At 32yrs old when I come to A.A. I was desperate, suffering from a disease that I didn’t really know about or understand. I didn’t think I could ever give away the alcohol; it was progressively my world for about 20 years, then the good times got fewer until there were absolutely none. I was heavily involved in sport during my teenage years & early 20s, which slowly & insidiously went as I drunk more. I became a spectator, critic & someone I despised in earlier years (a barfly).
I was hopelessly alcoholic but still kept drinking experiencing DTs & shakes, alcohol dictated where I lived, where I went, who I hung out with, when I would turn up for work (if I did) & then came unemployment because employers or firms didn’t want to hire an unreliable drunk that used all his sick days & more. Loss of drivers licence, two bouts of alcoholic hepatitis & nights in local police cells, broken relationships & relocations. The list goes on!
I used all sorts of excuses to justify my drinking, why I was late for work or why I didn’t turn up at all. Why I didn’t turn up for meals or family gatherings (unless drunk) why I couldn’t keep a simple promise etc etc. Then I thought I never hurt anyone except myself, boy how wrong I was.
I stole time from my employers or only worked at 25% if that, due to being hungover or still drunk or they couldn’t rely on me to turn up. I stole my parents hope & dreams as well as their peace of mind because I couldn’t be honest as long as I was still drinking. When I first came into Alcoholics Anonymous really desperate & out of answers the most honest thing I had admitted in years was “I’m Kevin & I’m an alcoholic.”
I heard it said by a member of A.A. early in my sobriety “that honesty is a bit like being pregnant, you can’t be half pregnant.” It’s rather ironic that now when I want to tell the odd fib “that guy” with “that saying” always come to mind & my conscience kicks in. I have to do the right thing or suffer the consequences, & to be honest I usually do the right thing or I find myself making amends. Desperation got me to A.A. & gratitude is now keeping me here because I am experiencing a lot of the promises that are written of in the Big Book & because this is a practical plan of action both inside & outside of AA. I know if this didn’t work I would not keep going to A.A. but the proof is in my life today I can function one day at a time without drinking all because of taking & working the Steps under the direction of a good sponsor. It took awhile for me to get honest & surrender but I have hung around long enough for the miracle of A.A. to work.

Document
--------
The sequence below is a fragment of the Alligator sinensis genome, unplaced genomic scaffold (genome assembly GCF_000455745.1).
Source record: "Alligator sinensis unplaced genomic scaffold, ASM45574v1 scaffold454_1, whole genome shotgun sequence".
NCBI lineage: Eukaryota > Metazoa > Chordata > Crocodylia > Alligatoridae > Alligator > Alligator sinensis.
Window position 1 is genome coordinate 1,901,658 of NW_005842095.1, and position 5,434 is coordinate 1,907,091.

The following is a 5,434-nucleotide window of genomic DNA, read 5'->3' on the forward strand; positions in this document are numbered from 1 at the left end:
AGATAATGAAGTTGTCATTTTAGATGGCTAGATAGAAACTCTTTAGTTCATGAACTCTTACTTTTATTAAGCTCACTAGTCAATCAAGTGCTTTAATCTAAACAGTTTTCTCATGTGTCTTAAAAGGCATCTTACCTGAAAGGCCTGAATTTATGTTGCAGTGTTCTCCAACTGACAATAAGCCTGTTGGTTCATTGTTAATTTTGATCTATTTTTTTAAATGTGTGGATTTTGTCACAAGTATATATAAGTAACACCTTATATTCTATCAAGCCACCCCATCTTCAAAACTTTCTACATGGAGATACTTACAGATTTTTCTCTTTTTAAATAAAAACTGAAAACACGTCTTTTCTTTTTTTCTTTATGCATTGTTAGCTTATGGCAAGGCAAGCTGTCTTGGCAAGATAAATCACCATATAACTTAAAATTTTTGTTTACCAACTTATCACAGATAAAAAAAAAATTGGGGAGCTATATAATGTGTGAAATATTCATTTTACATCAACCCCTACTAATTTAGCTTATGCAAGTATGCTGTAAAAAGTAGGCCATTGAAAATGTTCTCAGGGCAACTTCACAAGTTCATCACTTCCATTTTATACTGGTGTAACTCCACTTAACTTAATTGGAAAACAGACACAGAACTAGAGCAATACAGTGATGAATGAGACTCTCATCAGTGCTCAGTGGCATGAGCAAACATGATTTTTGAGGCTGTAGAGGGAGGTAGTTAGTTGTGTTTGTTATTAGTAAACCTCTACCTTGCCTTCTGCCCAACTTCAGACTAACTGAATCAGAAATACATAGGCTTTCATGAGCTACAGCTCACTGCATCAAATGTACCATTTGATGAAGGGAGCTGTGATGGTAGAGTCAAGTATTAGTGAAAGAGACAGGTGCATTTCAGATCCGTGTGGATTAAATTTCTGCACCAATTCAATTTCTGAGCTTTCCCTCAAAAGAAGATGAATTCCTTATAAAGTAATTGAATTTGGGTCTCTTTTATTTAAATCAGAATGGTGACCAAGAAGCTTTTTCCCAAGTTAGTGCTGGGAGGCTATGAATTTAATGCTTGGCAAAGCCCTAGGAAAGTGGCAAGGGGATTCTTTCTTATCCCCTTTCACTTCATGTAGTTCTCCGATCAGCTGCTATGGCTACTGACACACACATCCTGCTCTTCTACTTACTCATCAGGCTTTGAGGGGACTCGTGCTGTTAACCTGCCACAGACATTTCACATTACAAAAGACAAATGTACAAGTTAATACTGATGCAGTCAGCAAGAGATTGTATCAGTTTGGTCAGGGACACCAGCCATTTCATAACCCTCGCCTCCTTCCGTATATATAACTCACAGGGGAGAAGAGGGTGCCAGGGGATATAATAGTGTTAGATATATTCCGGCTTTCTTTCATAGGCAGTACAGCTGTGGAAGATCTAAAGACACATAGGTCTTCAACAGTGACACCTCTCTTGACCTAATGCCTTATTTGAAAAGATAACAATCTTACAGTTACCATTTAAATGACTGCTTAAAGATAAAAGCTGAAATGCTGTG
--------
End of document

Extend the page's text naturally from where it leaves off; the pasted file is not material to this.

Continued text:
I don’t do this program perfectly & never will, I just try to do it to the best of my ability. Sometimes I fall short & other times I do alright, what I’ve learnt from experience is to just put one foot in front of the other, through good times and bad and if I’m having problems I pray to my God for the willingness to do the next right thing. That could be to ring my sponsor, get to a meeting, help another alcoholic, read the Big Book or follow another recovering alcoholic’s example. Also it’s been my experience that if I place my sobriety 1st everything else falls into place.